Mendonsa painted a similar picture. “We [were] all drinking and raising hell,” he told CNN in 2015. “I see the nurse.…I had a few drinks, and it was just plain instinct, I guess. I just grabbed her.” Retellings of the occurrence strike a different tone in 2019 than they may have in decades past, in light of global conversations on how consent is given and sexual assault is defined.
In Sarasota last Monday, just one day after Mendonsa’s death, Unconditional Surrender, a statue commemorating the photo, was defaced with the words “#MeToo” in red. And Friedman, who has been widely referenced as the woman photographed, has a story that shares similarities with #MeToo-era accusations of unwanted sexual contact—particularly the allegations faced by CBS’s Leslie Moonves of forcible kissing and the backlash against singer Katy Perry for surprising an American Idol contestant with an unwelcome kiss on the lips.
If true, Friedman’s recount, wherein she described being suddenly grabbed and held tightly by a “very strong” sailor, transforms the body language in the image: An impassioned fall becomes an aggressive act. It appears less an image of willful submission, as the captions from the Life article implied, and more one of capitulation.
The famous image takes on added complexity at time when the military’s role in gender-based violence and discrimination is under increased scrutiny: According to a Pentagon study released in April of last year, reported sexual assaults in the military increased by 10% in 2017 from the previous fiscal year.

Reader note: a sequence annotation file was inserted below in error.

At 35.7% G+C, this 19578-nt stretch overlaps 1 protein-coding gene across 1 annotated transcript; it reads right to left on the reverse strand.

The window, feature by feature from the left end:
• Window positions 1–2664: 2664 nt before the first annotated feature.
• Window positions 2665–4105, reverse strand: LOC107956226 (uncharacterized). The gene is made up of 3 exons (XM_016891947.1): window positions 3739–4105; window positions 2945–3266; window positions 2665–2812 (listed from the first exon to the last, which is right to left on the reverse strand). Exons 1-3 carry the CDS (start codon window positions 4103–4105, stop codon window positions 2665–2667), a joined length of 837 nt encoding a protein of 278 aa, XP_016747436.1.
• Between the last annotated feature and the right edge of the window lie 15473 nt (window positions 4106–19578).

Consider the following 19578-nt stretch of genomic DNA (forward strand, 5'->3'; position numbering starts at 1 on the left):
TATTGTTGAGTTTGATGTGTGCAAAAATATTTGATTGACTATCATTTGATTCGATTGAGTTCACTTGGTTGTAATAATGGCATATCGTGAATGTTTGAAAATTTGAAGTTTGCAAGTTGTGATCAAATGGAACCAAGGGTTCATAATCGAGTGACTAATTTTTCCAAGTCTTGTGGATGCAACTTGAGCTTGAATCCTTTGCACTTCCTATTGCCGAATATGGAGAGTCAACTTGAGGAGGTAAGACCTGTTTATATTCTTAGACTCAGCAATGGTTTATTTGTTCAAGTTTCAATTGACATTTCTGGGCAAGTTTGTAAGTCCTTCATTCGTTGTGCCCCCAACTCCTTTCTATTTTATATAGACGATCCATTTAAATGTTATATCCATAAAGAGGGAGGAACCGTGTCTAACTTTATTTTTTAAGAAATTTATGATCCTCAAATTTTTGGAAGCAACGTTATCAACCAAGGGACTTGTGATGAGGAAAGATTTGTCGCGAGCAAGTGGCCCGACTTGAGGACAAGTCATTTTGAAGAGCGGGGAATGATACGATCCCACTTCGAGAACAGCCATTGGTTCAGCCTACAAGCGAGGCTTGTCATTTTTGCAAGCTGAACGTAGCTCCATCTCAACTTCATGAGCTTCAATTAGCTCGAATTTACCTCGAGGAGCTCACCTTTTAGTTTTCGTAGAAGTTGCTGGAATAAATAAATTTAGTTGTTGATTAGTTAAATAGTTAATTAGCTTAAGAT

It also raises topical questions about who has a right to serve. When a reenactment of Eisenstaedt’s image between a Navy sailor and his male spouse sparked controversy last December, some questioned how the outmoded 20th-century vision embodied by the image has persisted through decades. It’s especially pressing following the Supreme Court’s decision in January to uphold President Trump’s military transgender ban, which, if enacted, would bar thousands from service.
Eisenstaedt’s image continues to raise questions, and though it is visually striking, it was an unlikely candidate for the World War II historical record. Taken thousands of miles from ravaged battlefields, in Times Square, the pinnacle of commercial America, it offers a neat bookend on a sprawling historical event. But the reality of the image, just like history itself, is much more complicated.
Kelsey Ables is an Editorial Intern at Artsy.